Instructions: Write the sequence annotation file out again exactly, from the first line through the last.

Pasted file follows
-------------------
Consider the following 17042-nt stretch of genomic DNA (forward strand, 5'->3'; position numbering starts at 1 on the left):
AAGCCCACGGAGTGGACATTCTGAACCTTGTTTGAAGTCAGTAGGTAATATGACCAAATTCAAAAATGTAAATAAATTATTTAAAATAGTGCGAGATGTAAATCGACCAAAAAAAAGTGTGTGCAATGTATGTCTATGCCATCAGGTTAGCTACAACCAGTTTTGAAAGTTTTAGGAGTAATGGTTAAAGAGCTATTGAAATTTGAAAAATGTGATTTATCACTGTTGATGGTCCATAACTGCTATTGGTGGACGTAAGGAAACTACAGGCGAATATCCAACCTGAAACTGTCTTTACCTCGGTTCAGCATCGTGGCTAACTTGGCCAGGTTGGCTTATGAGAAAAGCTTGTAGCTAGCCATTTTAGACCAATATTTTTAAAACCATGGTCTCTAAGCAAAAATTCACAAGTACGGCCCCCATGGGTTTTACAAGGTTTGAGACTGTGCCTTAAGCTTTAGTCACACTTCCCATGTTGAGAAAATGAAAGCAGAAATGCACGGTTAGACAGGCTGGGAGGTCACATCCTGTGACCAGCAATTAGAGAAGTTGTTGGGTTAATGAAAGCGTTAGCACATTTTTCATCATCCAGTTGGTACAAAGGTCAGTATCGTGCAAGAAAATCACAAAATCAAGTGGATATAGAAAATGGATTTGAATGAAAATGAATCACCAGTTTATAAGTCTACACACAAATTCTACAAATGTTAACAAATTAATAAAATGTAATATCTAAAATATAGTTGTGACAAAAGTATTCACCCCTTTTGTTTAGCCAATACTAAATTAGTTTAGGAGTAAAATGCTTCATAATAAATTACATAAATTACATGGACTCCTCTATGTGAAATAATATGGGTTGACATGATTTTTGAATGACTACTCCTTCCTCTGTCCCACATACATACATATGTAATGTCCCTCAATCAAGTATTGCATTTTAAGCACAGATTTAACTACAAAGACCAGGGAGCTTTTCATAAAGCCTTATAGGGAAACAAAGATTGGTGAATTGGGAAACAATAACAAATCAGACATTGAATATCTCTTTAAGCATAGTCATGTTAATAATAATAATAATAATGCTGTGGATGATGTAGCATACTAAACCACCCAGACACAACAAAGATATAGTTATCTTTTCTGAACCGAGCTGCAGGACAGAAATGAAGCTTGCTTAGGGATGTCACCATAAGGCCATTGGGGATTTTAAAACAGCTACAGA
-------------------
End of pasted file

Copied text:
Consider the following 17042-nt stretch of genomic DNA (forward strand, 5'->3'; position numbering starts at 1 on the left):
AAGCCCACGGAGTGGACATTCTGAACCTTGTTTGAAGTCAGTAGGTAATATGACCAAATTCAAAAATGTAAATAAATTATTTAAAATAGTGCGAGATGTAAATCGACCAAAAAAAAGTGTGTGCAATGTATGTCTATGCCATCAGGTTAGCTACAACCAGTTTTGAAAGTTTTAGGAGTAATGGTTAAAGAGCTATTGAAATTTGAAAAATGTGATTTATCACTGTTGATGGTCCATAACTGCTATTGGTGGACGTAAGGAAACTACAGGCGAATATCCAACCTGAAACTGTCTTTACCTCGGTTCAGCATCGTGGCTAACTTGGCCAGGTTGGCTTATGAGAAAAGCTTGTAGCTAGCCATTTTAGACCAATATTTTTAAAACCATGGTCTCTAAGCAAAAATTCACAAGTACGGCCCCCATGGGTTTTACAAGGTTTGAGACTGTGCCTTAAGCTTTAGTCACACTTCCCATGTTGAGAAAATGAAAGCAGAAATGCACGGTTAGACAGGCTGGGAGGTCACATCCTGTGACCAGCAATTAGAGAAGTTGTTGGGTTAATGAAAGCGTTAGCACATTTTTCATCATCCAGTTGGTACAAAGGTCAGTATCGTGCAAGAAAATCACAAAATCAAGTGGATATAGAAAATGGATTTGAATGAAAATGAATCACCAGTTTATAAGTCTACACACAAATTCTACAAATGTTAACAAATTAATAAAATGTAATATCTAAAATATAGTTGTGACAAAAGTATTCACCCCTTTTGTTTAGCCAATACTAAATTAGTTTAGGAGTAAAATGCTTCATAATAAATTACATAAATTACATGGACTCCTCTATGTGAAATAATATGGGTTGACATGATTTTTGAATGACTACTCCTTCCTCTGTCCCACATACATACATATGTAATGTCCCTCAATCAAGTATTGCATTTTAAGCACAGATTTAACTACAAAGACCAGGGAGCTTTTCATAAAGCCTTATAGGGAAACAAAGATTGGTGAATTGGGAAACAATAACAAATCAGACATTGAATATCTCTTTAAGCATAGTCATGTTAATAATAATAATAATAATGCTGTGGATGATGTAGCATACTAAACCACCCAGACACAACAAAGATATAGTTATCTTTTCTGAACCGAGCTGCAGGACAGAAATGAAGCTTGCTTAGGGATGTCACCATAAGGCCATTGGGGATTTTAAAACAGCTACAGA